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87

TLDR: There are plenty of films where the "bad guy" wins. Ultimately, the reason why the bad guy wins can come down to a number of reasons, including to be more realistic, to set up a later "good" ending in another film or because it's unexpected, to name a few reasons. Long Answer (note: there will be spoilers for some films below): I think there are ...


30

You asked a number of questions here; as often happens, not all of them got answered. Try to ask only one question per question. Are there actually rules, written or unwritten, preventing a script with victorious villains ever being made into a movie? Yes. Do a web search for the "Motion Picture Production Code", also known as the "Hays Code". If ...


17

For a writer, it's important to get your audience to care about your protagonist (whether they are good, bad, ugly, or neutral). If they don't care about and aren't interested in the protagonist, and their plight, then they're not going to care about your story. If you're thinking, well, I'll get the audience to care about the bad guy (etc.), then that ...


11

The first, most prominent film that springs to my mind is Star Wars : The Empire Strikes Back. ** spoiler alert ** By the end, a Rebel base has been destroyed.. our hero Luke has just had his hand cut off, Han Solo is in frozen in carbonite. Darth Vader and the Emprire definitely have the upper hand. Of course this has to be viewed in the context of ...


9

The film Swordfish (2001) has part of its plot around this particular subject. The good guys always winning, the bad guy losing; and the whole idea is for the audience to feel happy. It's also an example of where arguably the bad guy does win. He does get to head off into the sunset having done what he intended. Okay, he paints himself as a good guy, but ...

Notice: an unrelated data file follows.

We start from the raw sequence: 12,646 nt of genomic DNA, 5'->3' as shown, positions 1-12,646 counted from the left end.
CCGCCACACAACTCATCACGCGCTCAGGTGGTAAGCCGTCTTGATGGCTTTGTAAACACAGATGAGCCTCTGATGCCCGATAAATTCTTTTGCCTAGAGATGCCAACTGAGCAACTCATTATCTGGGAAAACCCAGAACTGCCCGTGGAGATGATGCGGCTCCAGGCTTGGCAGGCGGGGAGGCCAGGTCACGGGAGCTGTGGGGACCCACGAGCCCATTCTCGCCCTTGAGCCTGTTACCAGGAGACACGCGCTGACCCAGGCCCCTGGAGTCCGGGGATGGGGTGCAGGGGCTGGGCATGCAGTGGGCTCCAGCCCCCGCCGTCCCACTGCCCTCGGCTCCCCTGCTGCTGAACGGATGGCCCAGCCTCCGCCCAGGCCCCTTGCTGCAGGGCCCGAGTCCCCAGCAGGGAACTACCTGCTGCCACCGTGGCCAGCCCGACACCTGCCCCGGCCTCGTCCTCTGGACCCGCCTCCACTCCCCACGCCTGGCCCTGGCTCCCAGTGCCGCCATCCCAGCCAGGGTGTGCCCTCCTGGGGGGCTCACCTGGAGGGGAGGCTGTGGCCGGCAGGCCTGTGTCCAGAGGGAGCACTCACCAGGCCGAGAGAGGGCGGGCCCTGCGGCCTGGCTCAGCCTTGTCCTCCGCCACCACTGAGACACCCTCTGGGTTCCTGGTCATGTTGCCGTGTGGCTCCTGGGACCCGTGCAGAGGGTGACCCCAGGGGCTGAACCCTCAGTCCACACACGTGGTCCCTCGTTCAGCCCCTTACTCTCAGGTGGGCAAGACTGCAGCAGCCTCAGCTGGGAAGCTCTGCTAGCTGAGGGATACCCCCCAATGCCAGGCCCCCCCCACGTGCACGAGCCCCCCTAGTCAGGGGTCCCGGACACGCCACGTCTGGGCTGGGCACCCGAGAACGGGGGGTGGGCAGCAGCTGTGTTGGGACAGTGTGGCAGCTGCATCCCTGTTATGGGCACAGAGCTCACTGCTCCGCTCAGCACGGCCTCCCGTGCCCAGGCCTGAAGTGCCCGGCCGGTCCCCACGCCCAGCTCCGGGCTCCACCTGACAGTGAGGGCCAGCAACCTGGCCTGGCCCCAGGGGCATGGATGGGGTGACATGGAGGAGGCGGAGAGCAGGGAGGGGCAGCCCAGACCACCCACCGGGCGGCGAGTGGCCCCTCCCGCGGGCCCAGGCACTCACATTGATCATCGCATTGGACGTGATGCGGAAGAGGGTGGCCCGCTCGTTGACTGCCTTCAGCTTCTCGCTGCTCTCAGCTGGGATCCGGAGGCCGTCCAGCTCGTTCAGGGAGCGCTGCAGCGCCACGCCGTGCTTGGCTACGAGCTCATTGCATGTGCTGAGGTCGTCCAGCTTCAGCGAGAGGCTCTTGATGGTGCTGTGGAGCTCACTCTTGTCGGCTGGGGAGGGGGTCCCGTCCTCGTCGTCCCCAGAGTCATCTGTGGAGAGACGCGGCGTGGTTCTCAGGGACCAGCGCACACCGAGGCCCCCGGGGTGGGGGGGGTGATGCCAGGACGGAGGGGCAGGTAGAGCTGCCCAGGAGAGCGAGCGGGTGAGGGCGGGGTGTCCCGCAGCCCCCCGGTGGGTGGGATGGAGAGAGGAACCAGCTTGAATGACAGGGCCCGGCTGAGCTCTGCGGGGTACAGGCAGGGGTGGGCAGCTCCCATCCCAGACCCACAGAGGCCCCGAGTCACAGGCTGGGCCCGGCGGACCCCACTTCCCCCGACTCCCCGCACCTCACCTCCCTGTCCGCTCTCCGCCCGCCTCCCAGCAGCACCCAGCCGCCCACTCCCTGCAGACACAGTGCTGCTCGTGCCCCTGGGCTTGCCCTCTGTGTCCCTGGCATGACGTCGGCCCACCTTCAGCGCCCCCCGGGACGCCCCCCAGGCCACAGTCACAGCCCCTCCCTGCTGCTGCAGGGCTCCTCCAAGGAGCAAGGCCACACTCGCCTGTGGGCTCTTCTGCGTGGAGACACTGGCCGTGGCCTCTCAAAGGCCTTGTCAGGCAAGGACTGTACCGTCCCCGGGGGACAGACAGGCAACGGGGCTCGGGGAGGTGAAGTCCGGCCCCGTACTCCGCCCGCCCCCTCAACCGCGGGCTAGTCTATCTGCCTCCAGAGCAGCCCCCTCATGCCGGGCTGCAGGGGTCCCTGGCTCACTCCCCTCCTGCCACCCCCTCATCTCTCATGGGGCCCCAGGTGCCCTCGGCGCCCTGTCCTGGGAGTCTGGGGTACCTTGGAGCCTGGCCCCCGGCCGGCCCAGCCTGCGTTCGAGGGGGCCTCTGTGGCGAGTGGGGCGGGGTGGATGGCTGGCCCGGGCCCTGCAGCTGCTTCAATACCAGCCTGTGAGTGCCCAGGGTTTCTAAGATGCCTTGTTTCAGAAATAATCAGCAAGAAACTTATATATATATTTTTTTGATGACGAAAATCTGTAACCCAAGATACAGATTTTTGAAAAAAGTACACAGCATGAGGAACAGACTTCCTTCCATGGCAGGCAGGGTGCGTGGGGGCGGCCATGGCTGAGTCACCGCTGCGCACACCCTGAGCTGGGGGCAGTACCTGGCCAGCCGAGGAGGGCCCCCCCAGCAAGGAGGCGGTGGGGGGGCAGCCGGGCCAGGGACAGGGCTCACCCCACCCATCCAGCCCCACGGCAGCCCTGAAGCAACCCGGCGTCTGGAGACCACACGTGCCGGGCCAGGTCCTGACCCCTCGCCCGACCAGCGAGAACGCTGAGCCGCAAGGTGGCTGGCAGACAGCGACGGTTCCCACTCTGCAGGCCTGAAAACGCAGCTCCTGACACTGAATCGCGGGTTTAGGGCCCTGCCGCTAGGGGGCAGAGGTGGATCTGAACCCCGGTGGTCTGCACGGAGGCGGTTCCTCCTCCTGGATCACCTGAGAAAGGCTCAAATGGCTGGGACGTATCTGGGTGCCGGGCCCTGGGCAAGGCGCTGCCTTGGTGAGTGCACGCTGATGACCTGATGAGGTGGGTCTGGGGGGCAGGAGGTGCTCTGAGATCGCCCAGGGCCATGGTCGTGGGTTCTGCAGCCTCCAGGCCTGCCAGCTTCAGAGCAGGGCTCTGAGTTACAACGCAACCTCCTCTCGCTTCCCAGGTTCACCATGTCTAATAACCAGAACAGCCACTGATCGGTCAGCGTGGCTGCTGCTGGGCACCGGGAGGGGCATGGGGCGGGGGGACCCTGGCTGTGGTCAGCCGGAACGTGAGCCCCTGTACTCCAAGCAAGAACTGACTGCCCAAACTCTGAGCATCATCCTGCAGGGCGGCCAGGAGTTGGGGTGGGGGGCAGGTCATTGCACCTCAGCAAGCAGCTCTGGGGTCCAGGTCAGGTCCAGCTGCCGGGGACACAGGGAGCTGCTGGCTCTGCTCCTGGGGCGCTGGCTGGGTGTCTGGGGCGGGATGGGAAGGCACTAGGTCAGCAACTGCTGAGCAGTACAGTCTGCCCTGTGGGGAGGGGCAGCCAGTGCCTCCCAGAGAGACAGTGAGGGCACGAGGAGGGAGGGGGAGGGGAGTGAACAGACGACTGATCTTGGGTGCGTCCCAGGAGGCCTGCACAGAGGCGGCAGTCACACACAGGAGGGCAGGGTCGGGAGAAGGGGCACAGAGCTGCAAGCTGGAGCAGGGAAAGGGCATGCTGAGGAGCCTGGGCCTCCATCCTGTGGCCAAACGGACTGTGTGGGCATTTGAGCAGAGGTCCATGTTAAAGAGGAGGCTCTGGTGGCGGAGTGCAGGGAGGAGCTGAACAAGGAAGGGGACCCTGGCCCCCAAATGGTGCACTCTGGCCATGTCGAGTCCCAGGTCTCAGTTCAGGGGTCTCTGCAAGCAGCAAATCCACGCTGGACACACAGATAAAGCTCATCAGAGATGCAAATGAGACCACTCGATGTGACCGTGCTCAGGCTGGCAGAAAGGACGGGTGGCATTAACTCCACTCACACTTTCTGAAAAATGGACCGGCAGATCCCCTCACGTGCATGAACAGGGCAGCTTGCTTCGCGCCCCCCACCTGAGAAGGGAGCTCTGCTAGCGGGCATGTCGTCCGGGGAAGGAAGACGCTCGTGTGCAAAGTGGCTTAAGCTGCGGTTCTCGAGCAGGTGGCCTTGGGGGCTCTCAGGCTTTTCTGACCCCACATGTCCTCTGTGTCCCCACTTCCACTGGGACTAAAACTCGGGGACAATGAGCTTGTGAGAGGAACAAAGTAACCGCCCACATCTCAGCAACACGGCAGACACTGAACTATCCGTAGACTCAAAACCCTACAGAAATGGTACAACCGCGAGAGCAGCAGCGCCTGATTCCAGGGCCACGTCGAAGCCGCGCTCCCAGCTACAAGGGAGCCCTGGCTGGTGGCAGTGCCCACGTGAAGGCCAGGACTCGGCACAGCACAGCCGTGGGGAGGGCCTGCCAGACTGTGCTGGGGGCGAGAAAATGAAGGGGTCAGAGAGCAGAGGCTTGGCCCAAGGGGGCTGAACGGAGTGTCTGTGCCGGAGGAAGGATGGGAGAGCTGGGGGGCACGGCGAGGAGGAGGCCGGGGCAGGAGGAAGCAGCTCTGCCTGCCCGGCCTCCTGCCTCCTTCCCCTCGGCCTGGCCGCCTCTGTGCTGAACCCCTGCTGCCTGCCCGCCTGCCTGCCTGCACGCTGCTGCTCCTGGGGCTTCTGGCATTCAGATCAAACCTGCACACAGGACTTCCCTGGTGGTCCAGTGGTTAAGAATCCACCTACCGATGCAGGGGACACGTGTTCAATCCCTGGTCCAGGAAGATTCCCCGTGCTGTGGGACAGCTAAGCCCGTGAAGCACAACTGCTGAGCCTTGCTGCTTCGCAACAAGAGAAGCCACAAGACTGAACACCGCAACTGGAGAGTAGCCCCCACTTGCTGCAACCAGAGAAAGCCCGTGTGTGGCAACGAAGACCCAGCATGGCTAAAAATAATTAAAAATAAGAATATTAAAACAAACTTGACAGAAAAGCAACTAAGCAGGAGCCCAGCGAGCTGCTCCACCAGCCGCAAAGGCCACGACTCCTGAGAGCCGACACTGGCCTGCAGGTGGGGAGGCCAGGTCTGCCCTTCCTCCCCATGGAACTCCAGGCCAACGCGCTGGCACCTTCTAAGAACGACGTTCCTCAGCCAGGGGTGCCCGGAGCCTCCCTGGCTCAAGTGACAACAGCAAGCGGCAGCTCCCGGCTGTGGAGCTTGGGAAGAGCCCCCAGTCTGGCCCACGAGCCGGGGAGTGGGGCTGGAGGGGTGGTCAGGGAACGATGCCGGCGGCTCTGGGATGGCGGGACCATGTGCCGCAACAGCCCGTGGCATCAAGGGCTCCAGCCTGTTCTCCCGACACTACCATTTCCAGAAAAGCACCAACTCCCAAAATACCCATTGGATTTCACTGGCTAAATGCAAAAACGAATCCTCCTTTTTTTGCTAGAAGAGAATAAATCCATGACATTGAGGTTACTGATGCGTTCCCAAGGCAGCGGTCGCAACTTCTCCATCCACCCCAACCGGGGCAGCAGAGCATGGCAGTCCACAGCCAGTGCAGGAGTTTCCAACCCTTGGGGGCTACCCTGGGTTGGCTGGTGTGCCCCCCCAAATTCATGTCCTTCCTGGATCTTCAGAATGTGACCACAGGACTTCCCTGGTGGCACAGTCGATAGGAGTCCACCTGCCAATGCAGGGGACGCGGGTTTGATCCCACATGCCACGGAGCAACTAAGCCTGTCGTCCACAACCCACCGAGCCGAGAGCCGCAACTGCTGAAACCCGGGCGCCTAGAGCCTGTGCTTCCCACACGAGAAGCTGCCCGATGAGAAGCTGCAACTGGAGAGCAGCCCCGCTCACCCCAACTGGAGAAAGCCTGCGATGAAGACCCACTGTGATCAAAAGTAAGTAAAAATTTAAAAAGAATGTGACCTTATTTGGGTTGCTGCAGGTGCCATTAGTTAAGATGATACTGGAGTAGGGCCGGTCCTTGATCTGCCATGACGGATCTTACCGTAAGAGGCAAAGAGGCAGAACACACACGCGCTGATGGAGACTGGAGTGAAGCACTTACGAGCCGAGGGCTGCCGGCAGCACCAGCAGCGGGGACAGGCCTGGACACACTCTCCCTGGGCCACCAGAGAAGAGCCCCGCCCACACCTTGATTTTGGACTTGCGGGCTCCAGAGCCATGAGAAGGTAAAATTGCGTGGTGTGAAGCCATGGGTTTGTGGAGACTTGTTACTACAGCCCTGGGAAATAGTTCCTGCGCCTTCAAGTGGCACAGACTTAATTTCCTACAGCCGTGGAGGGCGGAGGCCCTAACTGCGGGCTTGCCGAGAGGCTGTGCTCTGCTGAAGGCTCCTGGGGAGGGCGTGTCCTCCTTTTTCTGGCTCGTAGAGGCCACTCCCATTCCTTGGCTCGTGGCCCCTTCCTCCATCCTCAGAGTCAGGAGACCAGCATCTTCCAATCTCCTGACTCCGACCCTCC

9

There is a tradition in storytelling that dictate that the bad guy "wins" in the end. This is mostly prevalent in horror/ghost stories and can be found in almost all human cultures. In most of these types of stories, the story structure is almost always a horror reveal where the story ends with the protagonist realising or confronting the real ghost/horror ...


8

First one that comes to mind is The Usual Suspects Without giving it away, the plot takes you in one direction, before an abrupt (and clever) plot twist, and the result is that the main villain (Keyser Soze) wins. We don't tend to get stories with the villan as winner, we tend to follow the heroic character and so invest feelings in them.


3

The first movie that sprang to my mind was Shane, released in 1953. The bad guys don't really win, since they're all dead, but the good guy is implied to be dying as he heads into the sunset at the end. So, per your definition, the bad guys have won. The movie was received well enough in general, but I can't find any references right off for how the ending ...


1

Depending on how you define digital (I suppose the relevant part would be the bit that catches the light, an electronic sensor instead of chemical process), then Prospero's Books released in August 1991 may be a contender. See the tech ref on imdb.com. It's directed by Peter Greenaway, starring John Gielgud.



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